“In the years following my son’s death, I discovered, no matter how great my loss, or how deep my grief, the world does not stop.”

In the years following my son’s death, I discovered, no matter how great my loss, or how deep my grief, the world does not stop. In fact, it intensifies.

I remember thinking… how can I ever be happy again? I felt as though my pain was visible to others, and I would forever be wearing grief as a mask and a tagline…”I’m Sandy Peckinpah and I’ve lost a child.”

Then a friend gave me a journal and said, “Write. Just write.” The first blank page was so difficult. I could only put down one sentence, “My son died and my life will never be the same.” The next day, I wrote a paragraph, and each day after that I found words came more easily. My journal became my safe haven to empty the well of my sorrow, pouring tears of ink onto paper. And for a little while, I could let my emotions rest.

I had to survive this. I had three living children who needed a whole mother. I was not willing to sacrifice my role in their lives by succumbing to paralyzing grief. I kept writing. Words pulled me and pushed me. As weeks went on, I’d read back over the journal entries. I began to see something remarkable. I’d survived another day, another week, another month; and I was growing stronger. I’d see words of hope illuminating my way.

There’s no magic secret to the journal. Just pick up a pen and begin with one word or sentence. Keep writing. Healing is not on a timetable. In fact, time doesn’t fix this kind of loss. Healing comes from actively pursuing life again. After awhile, you’ll look back on your words and not recognize the person you once were. You’ll see how strong you really are.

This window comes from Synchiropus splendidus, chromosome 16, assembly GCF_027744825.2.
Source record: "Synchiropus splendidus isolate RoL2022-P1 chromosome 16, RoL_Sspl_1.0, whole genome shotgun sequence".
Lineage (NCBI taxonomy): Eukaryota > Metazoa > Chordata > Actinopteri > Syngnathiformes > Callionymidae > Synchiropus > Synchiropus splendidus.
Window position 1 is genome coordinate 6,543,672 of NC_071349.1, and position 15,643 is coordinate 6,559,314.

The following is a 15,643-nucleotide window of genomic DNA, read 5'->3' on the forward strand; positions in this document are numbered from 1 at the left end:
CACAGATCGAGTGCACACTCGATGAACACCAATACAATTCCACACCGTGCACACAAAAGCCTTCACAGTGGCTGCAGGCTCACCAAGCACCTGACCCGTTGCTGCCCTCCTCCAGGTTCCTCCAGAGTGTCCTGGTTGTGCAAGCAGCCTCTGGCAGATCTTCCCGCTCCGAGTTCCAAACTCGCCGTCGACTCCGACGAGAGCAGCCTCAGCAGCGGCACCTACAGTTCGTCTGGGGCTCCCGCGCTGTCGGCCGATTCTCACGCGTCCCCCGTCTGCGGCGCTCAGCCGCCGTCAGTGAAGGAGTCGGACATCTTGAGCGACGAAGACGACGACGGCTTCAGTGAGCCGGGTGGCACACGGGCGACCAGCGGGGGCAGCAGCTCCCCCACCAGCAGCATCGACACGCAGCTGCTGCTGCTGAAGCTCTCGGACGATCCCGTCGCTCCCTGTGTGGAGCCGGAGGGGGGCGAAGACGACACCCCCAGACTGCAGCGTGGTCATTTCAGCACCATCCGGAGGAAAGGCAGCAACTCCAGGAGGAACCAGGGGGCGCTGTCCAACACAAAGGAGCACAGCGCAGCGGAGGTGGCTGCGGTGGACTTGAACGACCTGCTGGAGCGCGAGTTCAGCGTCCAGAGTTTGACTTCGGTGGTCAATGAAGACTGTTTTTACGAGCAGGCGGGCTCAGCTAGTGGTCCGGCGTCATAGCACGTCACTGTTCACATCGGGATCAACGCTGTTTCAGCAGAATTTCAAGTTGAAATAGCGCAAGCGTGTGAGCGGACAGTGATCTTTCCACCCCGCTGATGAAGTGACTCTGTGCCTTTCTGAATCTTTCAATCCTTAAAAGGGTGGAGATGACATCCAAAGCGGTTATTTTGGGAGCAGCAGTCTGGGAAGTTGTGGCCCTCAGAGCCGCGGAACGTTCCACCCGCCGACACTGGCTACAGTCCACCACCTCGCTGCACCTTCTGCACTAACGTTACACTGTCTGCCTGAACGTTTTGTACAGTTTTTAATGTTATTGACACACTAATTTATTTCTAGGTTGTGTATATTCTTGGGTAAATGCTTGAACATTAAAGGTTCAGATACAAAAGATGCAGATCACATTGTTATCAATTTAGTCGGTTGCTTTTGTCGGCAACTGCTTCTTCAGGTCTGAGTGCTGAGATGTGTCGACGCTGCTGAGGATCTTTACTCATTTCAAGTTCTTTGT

“Healing is not on a timetable. In fact, time doesn’t fix this kind of loss.”

I used to believe the cliché “everything happens for a reason,” but with this kind of tragedy, it seems to be reversed. When a tragedy like this happens, it can be the starting place to give it reason and relevance. When you recognize this, it’s the moment your grieving will shift.

Imagine that. What would it feel like? I used to fantasize and picture my life without the pain by writing out that very question, What would it be like to feel peace around Garrett’s death? I would visualize myself without the veil of sorrow and allow the comfort of happiness to flow in. And for a brief moment, I could feel it. As time went on, I was able to reach that peaceful feeling more frequently. I had the power within the pages of my journal to compartmentalize my sorrow. Once you’re aware of what it feels like, you’ll be able to access it more easily.

It’s been decades since my beautiful son left this earth and sometimes tears still surprise me. But the work of healing has brought me a harmonious blend of resolution and comfort as my heart joyfully connects with the sweet ballad of his memories. Healing doesn’t mean you’ll never feel the sadness. It means you’ll be able to have memories without attaching intense despair.

“My child’s loss taught me to love harder and appreciate every single day.”

Use your journal as your safe place, and you’ll begin to form a new relationship with your child, telling stories, and feeling the joy you once had when they were alive.

I now look at the life of my son and marvel at his 16 years, 3 months, and 10 days. He was the first to call me mom. His death was the birth of my new life. learning how to live with his loss, and recognizing who I am because of it. I chose resilience and my journal was a big part of helping me rise up.

My child’s loss taught me to love harder and appreciate every single day. It taught me to reach out to others and begin sharing my story in hopes it could reassure other wounded parents there is life after loss.

As the years go by, I’ve learned a mother’s love never diminishes; in fact, my love for my son has grown, just as it would have if he was still alive. I am still his mother. No child dies without a legacy and a purpose for those that are left behind. It’s up to you, his mother, his father. Honor your child by healing. They wouldn’t want it any other way.